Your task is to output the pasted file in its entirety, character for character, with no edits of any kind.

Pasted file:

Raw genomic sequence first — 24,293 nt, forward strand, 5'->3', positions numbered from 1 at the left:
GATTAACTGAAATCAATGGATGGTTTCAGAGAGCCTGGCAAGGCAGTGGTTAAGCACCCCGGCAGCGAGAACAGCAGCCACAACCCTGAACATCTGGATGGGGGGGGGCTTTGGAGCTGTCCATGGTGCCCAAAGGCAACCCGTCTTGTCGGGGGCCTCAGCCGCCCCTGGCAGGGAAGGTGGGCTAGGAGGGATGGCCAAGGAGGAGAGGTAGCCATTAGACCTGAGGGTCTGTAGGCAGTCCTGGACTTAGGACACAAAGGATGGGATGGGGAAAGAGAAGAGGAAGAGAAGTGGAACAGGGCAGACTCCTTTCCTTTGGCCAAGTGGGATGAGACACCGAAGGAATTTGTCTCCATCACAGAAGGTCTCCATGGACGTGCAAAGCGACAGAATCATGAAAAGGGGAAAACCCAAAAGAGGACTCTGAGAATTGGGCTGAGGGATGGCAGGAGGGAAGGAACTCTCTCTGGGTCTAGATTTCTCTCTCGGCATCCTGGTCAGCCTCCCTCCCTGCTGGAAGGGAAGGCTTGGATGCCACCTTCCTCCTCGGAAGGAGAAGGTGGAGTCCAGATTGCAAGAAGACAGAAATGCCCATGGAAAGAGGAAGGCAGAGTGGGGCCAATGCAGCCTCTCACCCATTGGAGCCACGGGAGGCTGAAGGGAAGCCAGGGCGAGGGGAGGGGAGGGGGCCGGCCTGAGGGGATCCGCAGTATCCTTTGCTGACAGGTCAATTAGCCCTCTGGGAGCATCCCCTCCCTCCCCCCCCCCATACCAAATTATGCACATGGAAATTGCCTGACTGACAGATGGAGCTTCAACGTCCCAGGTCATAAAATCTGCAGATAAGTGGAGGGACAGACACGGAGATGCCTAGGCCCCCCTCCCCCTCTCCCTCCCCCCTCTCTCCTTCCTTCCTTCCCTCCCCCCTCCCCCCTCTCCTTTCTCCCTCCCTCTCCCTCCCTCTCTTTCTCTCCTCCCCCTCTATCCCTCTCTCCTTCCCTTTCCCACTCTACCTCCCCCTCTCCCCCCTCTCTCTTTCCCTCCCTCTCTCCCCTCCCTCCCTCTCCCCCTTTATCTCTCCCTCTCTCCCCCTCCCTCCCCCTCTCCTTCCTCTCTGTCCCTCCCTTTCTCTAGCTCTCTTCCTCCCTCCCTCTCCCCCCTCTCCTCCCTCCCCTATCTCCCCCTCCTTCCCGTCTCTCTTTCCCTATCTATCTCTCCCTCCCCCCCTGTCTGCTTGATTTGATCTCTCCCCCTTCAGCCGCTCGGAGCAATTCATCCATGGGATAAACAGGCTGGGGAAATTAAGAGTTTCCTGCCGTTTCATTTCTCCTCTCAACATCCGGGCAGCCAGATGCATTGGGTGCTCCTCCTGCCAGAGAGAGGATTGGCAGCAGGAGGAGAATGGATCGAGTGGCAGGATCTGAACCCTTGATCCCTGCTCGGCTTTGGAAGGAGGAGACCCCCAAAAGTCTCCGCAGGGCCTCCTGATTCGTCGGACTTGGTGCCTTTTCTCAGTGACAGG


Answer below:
Raw genomic sequence first — 24,293 nt, forward strand, 5'->3', positions numbered from 1 at the left:
GATTAACTGAAATCAATGGATGGTTTCAGAGAGCCTGGCAAGGCAGTGGTTAAGCACCCCGGCAGCGAGAACAGCAGCCACAACCCTGAACATCTGGATGGGGGGGGGCTTTGGAGCTGTCCATGGTGCCCAAAGGCAACCCGTCTTGTCGGGGGCCTCAGCCGCCCCTGGCAGGGAAGGTGGGCTAGGAGGGATGGCCAAGGAGGAGAGGTAGCCATTAGACCTGAGGGTCTGTAGGCAGTCCTGGACTTAGGACACAAAGGATGGGATGGGGAAAGAGAAGAGGAAGAGAAGTGGAACAGGGCAGACTCCTTTCCTTTGGCCAAGTGGGATGAGACACCGAAGGAATTTGTCTCCATCACAGAAGGTCTCCATGGACGTGCAAAGCGACAGAATCATGAAAAGGGGAAAACCCAAAAGAGGACTCTGAGAATTGGGCTGAGGGATGGCAGGAGGGAAGGAACTCTCTCTGGGTCTAGATTTCTCTCTCGGCATCCTGGTCAGCCTCCCTCCCTGCTGGAAGGGAAGGCTTGGATGCCACCTTCCTCCTCGGAAGGAGAAGGTGGAGTCCAGATTGCAAGAAGACAGAAATGCCCATGGAAAGAGGAAGGCAGAGTGGGGCCAATGCAGCCTCTCACCCATTGGAGCCACGGGAGGCTGAAGGGAAGCCAGGGCGAGGGGAGGGGAGGGGGCCGGCCTGAGGGGATCCGCAGTATCCTTTGCTGACAGGTCAATTAGCCCTCTGGGAGCATCCCCTCCCTCCCCCCCCCCATACCAAATTATGCACATGGAAATTGCCTGACTGACAGATGGAGCTTCAACGTCCCAGGTCATAAAATCTGCAGATAAGTGGAGGGACAGACACGGAGATGCCTAGGCCCCCCTCCCCCTCTCCCTCCCCCCTCTCTCCTTCCTTCCTTCCCTCCCCCCTCCCCCCTCTCCTTTCTCCCTCCCTCTCCCTCCCTCTCTTTCTCTCCTCCCCCTCTATCCCTCTCTCCTTCCCTTTCCCACTCTACCTCCCCCTCTCCCCCCTCTCTCTTTCCCTCCCTCTCTCCCCTCCCTCCCTCTCCCCCTTTATCTCTCCCTCTCTCCCCCTCCCTCCCCCTCTCCTTCCTCTCTGTCCCTCCCTTTCTCTAGCTCTCTTCCTCCCTCCCTCTCCCCCCTCTCCTCCCTCCCCTATCTCCCCCTCCTTCCCGTCTCTCTTTCCCTATCTATCTCTCCCTCCCCCCCTGTCTGCTTGATTTGATCTCTCCCCCTTCAGCCGCTCGGAGCAATTCATCCATGGGATAAACAGGCTGGGGAAATTAAGAGTTTCCTGCCGTTTCATTTCTCCTCTCAACATCCGGGCAGCCAGATGCATTGGGTGCTCCTCCTGCCAGAGAGAGGATTGGCAGCAGGAGGAGAATGGATCGAGTGGCAGGATCTGAACCCTTGATCCCTGCTCGGCTTTGGAAGGAGGAGACCCCCAAAAGTCTCCGCAGGGCCTCCTGATTCGTCGGACTTGGTGCCTTTTCTCAGTGACAGG